Sunday, July 19, 2015

Arizona Trail - Hart Prairie Loop via Mountain Bike

The San Francisco Peaks in late June.


One of the more well known mountain bike trails in the Flagstaff area is a segment of the Arizona Trail that runs through meadows on the lower slopes of Humphreys Peak, the highest mountain in Arizona, and along the top edge of Hart Prairie, a grassland in Coconino National Forest. The easy option for mountain biking involves a car shuttle from the Arizona Snowbowl Road to Forest Service Road 418. This allows for a long descent of several miles through fir and spruce forest, high grassy meadows backed by barren snowy peaks, groves of white-barked Quaking Aspen, and finally sunny, open Ponderosa Pine forest.

Unfortunately I had been feeling pretty good about my fitness and made the mistake of trying to ride the overly ambitious loop route defined on the MTB Project web site which involved long riding on a network of forest service roads, fire road, and monstrous climbing. I got it done but not without suffering, missing an extremely easy to miss and unmarked turn, and burning up my legs before I even got to the good part. Fortunately it was nearly all down hill from there, literally, as the Arizona Trail descended steadily over a distance of several miles.



As someone said, nothing truly worth doing is easy, so despite the difficulty, I can't say I regret riding this section. It was worth it for the views alone. The very long and spectacularly scenic downhill at the end added to the pleasure. I decided not to write out a lengthy report for this ride so instead here is a photo trip report. This ranks as a fairly difficult ride by my standards, although I'm not sure I would say "never again." It certainly is one of the most beautiful places I have ridden.


The ride had a promising beginning with snow fields on the western slopes of the Peaks visible through the trees. Unfortunately FS Road 151 soon got steep and sandy and it became a grind.

Somewhere much further down the road I broke into the open spaces of the lower area of Hart Prairie with views of the San Francisco Peaks. The ski runs of the Arizona Snowbowl ski resort can be seen on the right.

Kendrick Peak, 10,422 ft (3177 m) from Forest Service Road 151, Coconino National Forest.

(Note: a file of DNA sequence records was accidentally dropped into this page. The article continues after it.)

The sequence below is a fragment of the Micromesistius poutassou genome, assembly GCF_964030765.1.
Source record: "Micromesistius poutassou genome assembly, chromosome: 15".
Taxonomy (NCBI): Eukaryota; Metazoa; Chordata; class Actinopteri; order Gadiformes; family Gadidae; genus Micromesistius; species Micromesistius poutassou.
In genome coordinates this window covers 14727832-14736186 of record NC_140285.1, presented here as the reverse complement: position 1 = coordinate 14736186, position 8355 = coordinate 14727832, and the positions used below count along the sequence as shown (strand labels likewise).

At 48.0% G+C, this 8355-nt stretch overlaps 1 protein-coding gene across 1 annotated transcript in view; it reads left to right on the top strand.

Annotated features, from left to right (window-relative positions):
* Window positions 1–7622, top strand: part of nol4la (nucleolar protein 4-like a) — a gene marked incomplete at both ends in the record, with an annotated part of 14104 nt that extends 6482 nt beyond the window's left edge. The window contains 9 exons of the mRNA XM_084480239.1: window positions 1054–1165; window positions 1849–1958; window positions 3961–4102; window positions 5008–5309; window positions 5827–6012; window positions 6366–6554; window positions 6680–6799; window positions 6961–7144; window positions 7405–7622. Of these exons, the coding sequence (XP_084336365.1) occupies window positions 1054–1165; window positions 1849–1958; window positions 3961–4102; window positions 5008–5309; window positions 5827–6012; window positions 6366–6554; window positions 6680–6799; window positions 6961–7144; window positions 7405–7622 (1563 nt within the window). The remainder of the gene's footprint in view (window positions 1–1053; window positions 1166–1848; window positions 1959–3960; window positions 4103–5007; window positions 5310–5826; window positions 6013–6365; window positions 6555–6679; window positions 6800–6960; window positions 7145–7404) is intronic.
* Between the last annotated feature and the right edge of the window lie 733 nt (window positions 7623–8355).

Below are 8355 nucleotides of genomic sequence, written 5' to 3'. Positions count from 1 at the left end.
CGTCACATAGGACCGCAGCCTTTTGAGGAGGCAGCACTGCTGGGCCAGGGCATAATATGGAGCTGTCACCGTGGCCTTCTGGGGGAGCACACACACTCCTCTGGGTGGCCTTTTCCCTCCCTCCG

I missed this turn and rode a good mile or so too far before a passing rider gave me directions to look for this thing. The description on the MTB Project website say the fire road is marked but it is not. It must have been at one time. The fire road is behind this cattle loading ramp.

The fire road was in terrible condition (see video) but the views started to improve within a short distance.

Alfa Fia Tank

The view across the Colorado Plateau from Fire Road 9215B. Alfa Fia Tank is in the meadow in the foreground. In Arizona, a "tank" is just a spot where surface water is available. Alfa Fia is an artificial pond with an earthen dam. Sometimes these are natural ponds, or just places in an intermittent streambed where water is retained among rocks.

I love prairie with mountains in the background. This is looking downhill from just below the Arizona Trail. Kendrick Peak is on the right and Government Mountain is just right of center.
I was extremely glad to see this Arizona Trail sign at the top of the climb. By this point I'm sure I had climbed well over 1200 vertical and my leg muscles were gelatin.

The high peaks visible through the Ponderosa Pines.


The view from the Arizona Trail at the higher end of Hart Prairie.


A view northward along the Arizona Trail onto Hart Prairie.

One last view back uphill towards Humphreys Peak.

The Arizona Trail amidst the Douglas Firs.
This section of the Arizona Trail wanders though some amazing groves of Aspen. If you travel this section northward (downhill) then you will be rolling though places like this at high speed.


Stupid knuckles! I was too lazy to edit. Maybe I will later because otherwise this is a gorgeous view of the snow fields on Humphreys Peak in late June from Forest Service Road 418 on the way back to my car.

No comments:

Post a Comment